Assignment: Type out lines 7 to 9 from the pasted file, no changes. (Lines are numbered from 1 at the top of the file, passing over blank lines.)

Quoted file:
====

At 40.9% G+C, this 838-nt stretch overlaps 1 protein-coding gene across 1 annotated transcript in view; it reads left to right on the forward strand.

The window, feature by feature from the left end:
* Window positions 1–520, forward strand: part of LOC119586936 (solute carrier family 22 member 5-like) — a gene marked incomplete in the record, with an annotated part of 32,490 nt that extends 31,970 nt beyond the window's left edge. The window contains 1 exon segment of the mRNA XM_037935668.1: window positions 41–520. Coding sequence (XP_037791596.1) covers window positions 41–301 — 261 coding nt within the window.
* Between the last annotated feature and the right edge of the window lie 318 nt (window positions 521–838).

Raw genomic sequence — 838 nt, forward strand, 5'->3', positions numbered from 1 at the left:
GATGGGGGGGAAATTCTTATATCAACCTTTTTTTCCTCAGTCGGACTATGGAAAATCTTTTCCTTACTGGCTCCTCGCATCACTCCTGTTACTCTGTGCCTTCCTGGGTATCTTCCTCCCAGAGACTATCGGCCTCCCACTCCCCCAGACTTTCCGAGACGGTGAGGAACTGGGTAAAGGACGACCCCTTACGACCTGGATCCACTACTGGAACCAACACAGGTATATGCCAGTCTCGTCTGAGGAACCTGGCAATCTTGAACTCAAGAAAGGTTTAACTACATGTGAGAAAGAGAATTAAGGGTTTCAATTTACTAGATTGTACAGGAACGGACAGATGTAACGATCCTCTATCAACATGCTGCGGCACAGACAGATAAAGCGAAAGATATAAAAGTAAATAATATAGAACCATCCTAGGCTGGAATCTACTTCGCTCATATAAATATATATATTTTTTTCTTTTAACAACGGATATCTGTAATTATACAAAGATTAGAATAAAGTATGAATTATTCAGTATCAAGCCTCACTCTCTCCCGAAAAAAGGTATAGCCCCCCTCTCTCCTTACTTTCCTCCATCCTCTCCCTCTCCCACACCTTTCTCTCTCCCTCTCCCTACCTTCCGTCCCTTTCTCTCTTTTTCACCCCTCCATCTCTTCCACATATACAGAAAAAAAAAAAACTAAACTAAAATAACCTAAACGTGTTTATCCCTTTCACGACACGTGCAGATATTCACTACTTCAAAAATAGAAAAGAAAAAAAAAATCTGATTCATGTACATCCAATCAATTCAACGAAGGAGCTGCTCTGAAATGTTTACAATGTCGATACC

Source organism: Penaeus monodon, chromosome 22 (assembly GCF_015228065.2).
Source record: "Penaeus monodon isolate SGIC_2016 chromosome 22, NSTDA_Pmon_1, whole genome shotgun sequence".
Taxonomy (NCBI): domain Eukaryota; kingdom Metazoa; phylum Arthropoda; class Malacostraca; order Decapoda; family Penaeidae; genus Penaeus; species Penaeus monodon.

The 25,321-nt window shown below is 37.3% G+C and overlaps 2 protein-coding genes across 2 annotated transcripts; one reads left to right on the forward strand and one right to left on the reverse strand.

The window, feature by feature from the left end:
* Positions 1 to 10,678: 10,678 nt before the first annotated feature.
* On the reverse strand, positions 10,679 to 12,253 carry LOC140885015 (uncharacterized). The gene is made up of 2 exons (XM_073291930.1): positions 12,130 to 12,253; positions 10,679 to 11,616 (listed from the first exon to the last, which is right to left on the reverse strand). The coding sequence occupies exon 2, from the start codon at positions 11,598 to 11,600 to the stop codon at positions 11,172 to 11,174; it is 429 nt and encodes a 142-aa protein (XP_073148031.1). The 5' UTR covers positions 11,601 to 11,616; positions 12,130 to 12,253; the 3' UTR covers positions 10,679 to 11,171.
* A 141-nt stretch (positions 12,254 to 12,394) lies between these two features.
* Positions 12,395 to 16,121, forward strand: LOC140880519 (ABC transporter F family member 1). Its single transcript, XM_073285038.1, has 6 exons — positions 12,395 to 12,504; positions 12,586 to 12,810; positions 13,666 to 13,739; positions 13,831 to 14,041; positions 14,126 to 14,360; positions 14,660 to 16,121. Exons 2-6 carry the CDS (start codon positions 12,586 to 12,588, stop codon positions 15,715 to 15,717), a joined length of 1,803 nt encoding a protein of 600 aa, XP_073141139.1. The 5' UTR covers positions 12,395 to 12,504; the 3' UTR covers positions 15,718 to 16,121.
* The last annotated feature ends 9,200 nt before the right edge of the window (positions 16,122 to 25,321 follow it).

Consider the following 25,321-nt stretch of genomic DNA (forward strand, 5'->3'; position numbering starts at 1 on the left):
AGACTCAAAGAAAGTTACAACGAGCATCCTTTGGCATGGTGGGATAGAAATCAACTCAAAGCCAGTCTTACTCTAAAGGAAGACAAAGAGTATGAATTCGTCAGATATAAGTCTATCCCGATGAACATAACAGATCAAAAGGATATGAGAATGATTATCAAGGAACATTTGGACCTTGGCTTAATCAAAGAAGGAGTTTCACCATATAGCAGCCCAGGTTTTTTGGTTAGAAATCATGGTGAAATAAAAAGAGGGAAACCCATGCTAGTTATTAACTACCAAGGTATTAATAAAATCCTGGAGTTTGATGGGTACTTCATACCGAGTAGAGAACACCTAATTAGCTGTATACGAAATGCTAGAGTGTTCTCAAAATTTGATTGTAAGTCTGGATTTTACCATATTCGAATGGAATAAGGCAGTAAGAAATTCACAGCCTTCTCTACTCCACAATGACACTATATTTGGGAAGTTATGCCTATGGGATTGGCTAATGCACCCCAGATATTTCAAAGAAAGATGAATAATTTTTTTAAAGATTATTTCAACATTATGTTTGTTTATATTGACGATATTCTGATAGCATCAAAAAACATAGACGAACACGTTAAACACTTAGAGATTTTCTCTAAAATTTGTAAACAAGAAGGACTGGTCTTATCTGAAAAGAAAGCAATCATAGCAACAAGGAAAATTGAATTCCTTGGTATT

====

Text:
Source organism: Penaeus monodon, chromosome 22 (assembly GCF_015228065.2).
Source record: "Penaeus monodon isolate SGIC_2016 chromosome 22, NSTDA_Pmon_1, whole genome shotgun sequence".
Taxonomy (NCBI): domain Eukaryota; kingdom Metazoa; phylum Arthropoda; class Malacostraca; order Decapoda; family Penaeidae; genus Penaeus; species Penaeus monodon.